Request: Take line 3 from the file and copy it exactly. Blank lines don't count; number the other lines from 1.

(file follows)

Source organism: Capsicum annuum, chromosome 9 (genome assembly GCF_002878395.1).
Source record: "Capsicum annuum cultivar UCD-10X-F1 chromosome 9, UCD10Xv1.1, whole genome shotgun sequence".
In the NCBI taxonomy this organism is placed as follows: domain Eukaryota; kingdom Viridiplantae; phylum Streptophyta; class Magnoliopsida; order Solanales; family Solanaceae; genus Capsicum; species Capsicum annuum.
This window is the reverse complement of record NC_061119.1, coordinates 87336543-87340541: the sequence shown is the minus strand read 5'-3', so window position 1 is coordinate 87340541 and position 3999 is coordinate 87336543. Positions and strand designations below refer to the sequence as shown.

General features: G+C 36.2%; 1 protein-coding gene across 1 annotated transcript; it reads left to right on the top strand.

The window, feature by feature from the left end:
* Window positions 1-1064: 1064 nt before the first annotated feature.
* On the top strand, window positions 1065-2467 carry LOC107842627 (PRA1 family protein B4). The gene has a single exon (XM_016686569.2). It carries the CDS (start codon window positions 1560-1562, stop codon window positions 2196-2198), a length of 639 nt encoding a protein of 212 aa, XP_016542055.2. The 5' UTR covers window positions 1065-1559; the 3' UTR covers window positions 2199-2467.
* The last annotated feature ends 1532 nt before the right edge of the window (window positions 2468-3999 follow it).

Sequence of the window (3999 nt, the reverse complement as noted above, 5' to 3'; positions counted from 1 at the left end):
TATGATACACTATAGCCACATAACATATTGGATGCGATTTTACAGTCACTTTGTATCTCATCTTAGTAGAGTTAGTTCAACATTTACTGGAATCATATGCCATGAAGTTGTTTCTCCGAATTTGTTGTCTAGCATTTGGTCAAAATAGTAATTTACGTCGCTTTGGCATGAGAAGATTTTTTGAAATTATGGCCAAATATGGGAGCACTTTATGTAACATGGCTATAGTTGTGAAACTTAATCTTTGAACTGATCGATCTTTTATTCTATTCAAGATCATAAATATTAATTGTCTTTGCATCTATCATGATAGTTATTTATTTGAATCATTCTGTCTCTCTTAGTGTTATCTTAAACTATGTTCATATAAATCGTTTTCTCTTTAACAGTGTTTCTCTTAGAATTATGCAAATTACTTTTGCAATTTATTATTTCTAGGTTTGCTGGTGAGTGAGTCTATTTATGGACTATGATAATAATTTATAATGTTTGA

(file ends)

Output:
In the NCBI taxonomy this organism is placed as follows: domain Eukaryota; kingdom Viridiplantae; phylum Streptophyta; class Magnoliopsida; order Solanales; family Solanaceae; genus Capsicum; species Capsicum annuum.